Kind Lady

The Previous Blog Posts Referenced Within this post can be found in links within the post, but can also be found here:

The Warrior Mother: Part 1
Part 2
Part 3
The Holy Mother of Nisan

Having just finished Time Enough for Love, I feel compelled to blog on the subject.

The book details some of the exploits of the oldest man alive, over two thousand years. It's mostly viewed through the lens of his descendants wanting to record his wisdom, the kind of wisdom one can only accrue from living in four different millenia, two hundred different planets, uncountable professions, etc. No single series of events unifies the story, other than the involvement of Woodrow Wilson Smith in all of them to some degree. Among the primary stories of the book, however, are the story of Woodrow's greatest love, his travelling back in time to meet his birth family, his relationship with a self-aware computer, and his rekindling of his love for life associated with the recording of his previous exploits.

Thematically, the book is about two things (or at least two things stood out to me, there's a lot there): The healing power of love, and the relationship between love and sex.

Heinlein asserts, in a thesis kind of way, that sex is a natural extension of love, and that most social taboos, while they may have served some purpose at some time, are just that, evolutionary tools. As humanity grows beyond their usefulness, they deserve to be dropped. Example: the traditional taboo on incest serves no purpose once genetics advances to the point to pinpoint all possible reinforceable defects. Not that it suddenly makes it a good idea, but it's morally equivalent to having a child with a someone you're unrelated to, who happens to have the same chance of reinforcing an undesirable trait.

Likewise, he seems to suggest that concerns about monogamy, adultery, birth control, and so forth might have been pragmatic at some point, but have outlived their usefulness. He argues (indirectly, of course) that sex is a natural extension of love, and for those who are capable of loving many people at once, there's no reason why they shouldn't.

This is somewhat amusing because, to a large degree, Robert Heinlein is clearly just a very dirty old man, the kind that you call the school about when you find out that he's coaching your 16 year old daughter's volleyball team. And yet, he's a good enough writer, and adamant enough about love that it's difficult to be put off by his emphasis on sex. As Natalie said when I was discussing the book, "He's a dirty old man, but he's a very genteel dirty old man."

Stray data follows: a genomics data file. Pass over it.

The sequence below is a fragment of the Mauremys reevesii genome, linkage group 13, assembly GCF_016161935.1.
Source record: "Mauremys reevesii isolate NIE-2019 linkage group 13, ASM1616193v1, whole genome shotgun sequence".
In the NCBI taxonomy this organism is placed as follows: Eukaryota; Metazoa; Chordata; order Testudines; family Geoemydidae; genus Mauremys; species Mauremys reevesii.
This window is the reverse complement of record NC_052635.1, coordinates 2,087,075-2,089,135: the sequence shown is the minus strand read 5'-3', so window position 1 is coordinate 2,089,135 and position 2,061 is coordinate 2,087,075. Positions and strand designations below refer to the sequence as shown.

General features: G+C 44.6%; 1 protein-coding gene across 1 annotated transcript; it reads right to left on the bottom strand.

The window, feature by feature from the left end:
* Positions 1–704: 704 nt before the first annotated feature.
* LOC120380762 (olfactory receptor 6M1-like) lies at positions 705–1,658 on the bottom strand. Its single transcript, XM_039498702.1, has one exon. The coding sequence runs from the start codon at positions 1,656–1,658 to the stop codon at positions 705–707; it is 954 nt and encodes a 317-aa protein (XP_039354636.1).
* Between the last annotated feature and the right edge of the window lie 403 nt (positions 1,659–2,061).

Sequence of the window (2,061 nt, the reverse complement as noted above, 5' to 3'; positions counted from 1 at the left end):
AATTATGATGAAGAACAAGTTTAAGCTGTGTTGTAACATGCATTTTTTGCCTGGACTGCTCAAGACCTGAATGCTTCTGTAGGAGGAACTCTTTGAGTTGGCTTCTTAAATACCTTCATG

Which brings me to my second point. In the subplot about the main character finally tiring of life, and then rekindling his passion, a woman named Tamara is brought in, who is, essentially, a prostitute. Of course, in Heinlein's world, without social taboos, prostitution is elevated to an art form, not unlike any other performance based skill. Woodrow describes what he suffers from as a sickness, and says that Tamara cured him. Not just (though it is involved) by sleeping with him, but by her sheer presence, care, and love.

So appears the second theme of the book. Heinlein asserts that love by itself heals, or, more specifically, that in these people (almost exclusively women, possibly reflecting a reality, or possibly just a bias on the author's part) who have the healing touch, the most important quality is an unfathomable capacity for love.

It's important to note the cause-effect relationship here. These women have enough love in their hearts for the entire world, and sex is a natural extension of love. They are so good at what they do because they truly love each and every one of their clients. The fact that they can make money loving people is a happy coincidence in Heinlein's world, which in no way cheapens the experience itself.

The healing power of love, and the archetype of the woman that has enough love in their heart for the entire world are common themes. (Heinlein's Healer Archetype has a high co-occurrence rate with The Warrior Mother, though it's worth noting that they aren't quite the same thing)

Xenogears, among numerous others, makes the same assertion (the tremendous healing power of being loved by the right person), though I chose this one in particular because the woman who has enough love in her heart for the entire world is so cleanly crystallized in the form of Elly.

Since Elly figured so heavily into my definition of The Warrior Mother, I think it's time I elucidate the difference between the two, and slightly amend my definition of both.

Both archetypes, The Warrior Mother and Heinlein's Healer, have this mysterious power used for some kind of healing. Both are almost exclusively women. (Usually because a power that's deeply seated in pacifism and healing is thought of as a traditionally female quality)